Last in - first out
Last In - First Out ( LIFO , English for last in - first out ) describes the way in which
- Goods are stored in a warehouse (see also storage )
- Consumables are valued and taxed - LIFO as a consumption sequence method names the assumption that the most recent stocks are or have been used first. In LIFO valuation in accounting, this assumption is only made fictitiously for valuation purposes. However, a different warehouse management (e.g. FIFO) can also have been selected effectively or physically.
- Data are stored in a stack or storage area and can be called up again. The same term is "Last Come, First Served" (LCFS).
The LIFO principle is similar to a vertical stack of books. Elements are retrieved in exactly the opposite order in which they were previously placed, that is, the first ("bottom") element is retrieved last. Accordingly, the last ("top") element is called up first.
The operation in which a new object is put on the stack is called "push". With the "Pop" operation, the top object (top of stack) is read and deleted at the same time. If the top object is only to be read and not deleted, an operation called "Top" or "Peek" is used.
The terms push and pop arose from the similarity to a stack of trays in a cafeteria: If a tray is placed on top of the stack, the stack is pushed down ( to push ); if a tray is removed from the stack, the stack “pops” up.
Types of the LiFo procedure (in tax law)
The assessment according to the Lifo method can be carried out both by permanent LiFo and by period LiFo (see also R 6.9, Paragraph 4 EStR ) .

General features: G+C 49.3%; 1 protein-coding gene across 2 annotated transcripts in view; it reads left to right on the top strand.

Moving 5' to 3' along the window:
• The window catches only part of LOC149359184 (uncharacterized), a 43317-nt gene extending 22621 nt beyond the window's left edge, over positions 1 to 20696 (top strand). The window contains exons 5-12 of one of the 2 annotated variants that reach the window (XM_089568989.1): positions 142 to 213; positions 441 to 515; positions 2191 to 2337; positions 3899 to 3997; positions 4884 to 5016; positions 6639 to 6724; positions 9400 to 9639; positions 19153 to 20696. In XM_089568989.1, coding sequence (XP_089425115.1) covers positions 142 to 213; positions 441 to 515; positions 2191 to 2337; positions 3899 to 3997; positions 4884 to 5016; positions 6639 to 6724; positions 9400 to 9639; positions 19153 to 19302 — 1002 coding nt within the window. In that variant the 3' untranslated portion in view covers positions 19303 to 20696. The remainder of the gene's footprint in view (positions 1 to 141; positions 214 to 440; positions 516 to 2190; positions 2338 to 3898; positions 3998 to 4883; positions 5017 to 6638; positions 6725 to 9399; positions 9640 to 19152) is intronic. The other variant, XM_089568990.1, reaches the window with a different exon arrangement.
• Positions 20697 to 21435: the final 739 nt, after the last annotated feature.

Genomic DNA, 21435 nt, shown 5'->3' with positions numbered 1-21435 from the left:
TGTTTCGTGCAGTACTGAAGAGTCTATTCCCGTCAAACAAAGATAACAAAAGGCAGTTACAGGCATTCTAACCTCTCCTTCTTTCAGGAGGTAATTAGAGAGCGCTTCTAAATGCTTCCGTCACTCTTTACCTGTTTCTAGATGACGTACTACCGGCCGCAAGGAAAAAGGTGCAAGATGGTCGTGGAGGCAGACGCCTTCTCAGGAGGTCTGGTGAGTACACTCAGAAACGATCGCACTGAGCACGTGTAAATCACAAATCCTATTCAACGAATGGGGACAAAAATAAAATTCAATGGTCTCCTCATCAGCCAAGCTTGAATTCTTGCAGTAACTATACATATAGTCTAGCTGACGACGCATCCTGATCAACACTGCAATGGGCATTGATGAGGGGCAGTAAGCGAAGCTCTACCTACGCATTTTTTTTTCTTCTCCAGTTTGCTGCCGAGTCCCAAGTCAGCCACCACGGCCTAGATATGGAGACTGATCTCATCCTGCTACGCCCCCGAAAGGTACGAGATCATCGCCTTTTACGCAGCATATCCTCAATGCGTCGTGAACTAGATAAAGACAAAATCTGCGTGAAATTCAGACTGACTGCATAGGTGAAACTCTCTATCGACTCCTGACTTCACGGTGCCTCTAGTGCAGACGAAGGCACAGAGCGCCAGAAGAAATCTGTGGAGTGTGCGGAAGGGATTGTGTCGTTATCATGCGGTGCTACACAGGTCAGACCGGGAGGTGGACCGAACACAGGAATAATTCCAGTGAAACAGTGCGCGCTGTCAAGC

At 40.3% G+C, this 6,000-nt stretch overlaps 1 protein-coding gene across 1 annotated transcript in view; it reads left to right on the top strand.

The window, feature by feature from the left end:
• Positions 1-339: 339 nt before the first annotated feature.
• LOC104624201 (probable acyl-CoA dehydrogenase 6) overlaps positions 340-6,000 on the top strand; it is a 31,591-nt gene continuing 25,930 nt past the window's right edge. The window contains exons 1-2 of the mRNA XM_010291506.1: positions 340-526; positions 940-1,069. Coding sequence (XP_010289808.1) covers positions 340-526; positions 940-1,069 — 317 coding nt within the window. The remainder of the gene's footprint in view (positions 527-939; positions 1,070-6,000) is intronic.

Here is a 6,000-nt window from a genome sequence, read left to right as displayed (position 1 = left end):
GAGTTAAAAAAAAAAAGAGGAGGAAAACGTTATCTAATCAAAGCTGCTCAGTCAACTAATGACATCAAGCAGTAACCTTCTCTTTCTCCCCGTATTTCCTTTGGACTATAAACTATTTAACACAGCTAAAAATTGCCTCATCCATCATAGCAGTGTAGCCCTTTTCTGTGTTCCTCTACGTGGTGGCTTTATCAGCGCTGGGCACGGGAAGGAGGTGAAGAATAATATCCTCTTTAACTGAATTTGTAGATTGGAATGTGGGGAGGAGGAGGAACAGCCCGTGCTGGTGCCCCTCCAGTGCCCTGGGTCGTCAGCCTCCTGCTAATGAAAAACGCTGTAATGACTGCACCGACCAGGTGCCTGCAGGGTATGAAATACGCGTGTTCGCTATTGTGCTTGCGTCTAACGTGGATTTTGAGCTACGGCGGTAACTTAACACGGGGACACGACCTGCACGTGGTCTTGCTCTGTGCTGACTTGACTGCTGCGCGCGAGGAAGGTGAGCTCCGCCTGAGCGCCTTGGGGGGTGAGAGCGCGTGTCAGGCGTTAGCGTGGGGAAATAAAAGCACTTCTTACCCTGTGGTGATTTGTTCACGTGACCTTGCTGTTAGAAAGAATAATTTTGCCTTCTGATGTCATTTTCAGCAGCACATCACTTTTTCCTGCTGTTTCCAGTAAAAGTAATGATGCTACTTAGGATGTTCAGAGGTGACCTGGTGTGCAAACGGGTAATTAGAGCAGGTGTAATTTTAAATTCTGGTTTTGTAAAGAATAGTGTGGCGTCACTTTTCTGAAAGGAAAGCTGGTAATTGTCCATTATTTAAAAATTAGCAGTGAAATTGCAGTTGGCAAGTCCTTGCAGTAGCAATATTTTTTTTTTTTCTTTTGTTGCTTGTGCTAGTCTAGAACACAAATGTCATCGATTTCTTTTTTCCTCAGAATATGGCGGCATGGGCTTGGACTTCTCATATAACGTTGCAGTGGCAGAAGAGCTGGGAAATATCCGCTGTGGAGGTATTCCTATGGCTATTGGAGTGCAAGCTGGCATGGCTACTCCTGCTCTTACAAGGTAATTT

Permanent LiFo process
With the permanent LiFo method, the inflows and outflows are continuously (permanently) recorded in terms of quantity and value, so that the stocks are constantly updated.
Period LiFo method
The period LiFo method represents a simplification in the relationship that the inventory changes only have to be determined within certain time periods (e.g. the financial year). If there are no changes in stocks at the end of the period, the values of the opening stocks are to be used. If the inventory has increased, the excess inventory is to be set at the acquisition or manufacturing costs of the first inventory additions in the financial year or the average acquisition or manufacturing costs of all additions in the financial year. This creates a new layer to be assessed separately in the amount of these costs. If the stock has become smaller, the shortfall is to be deducted from the layer (or layers) that were last formed to their (their) evaluation (s) of the initial stock.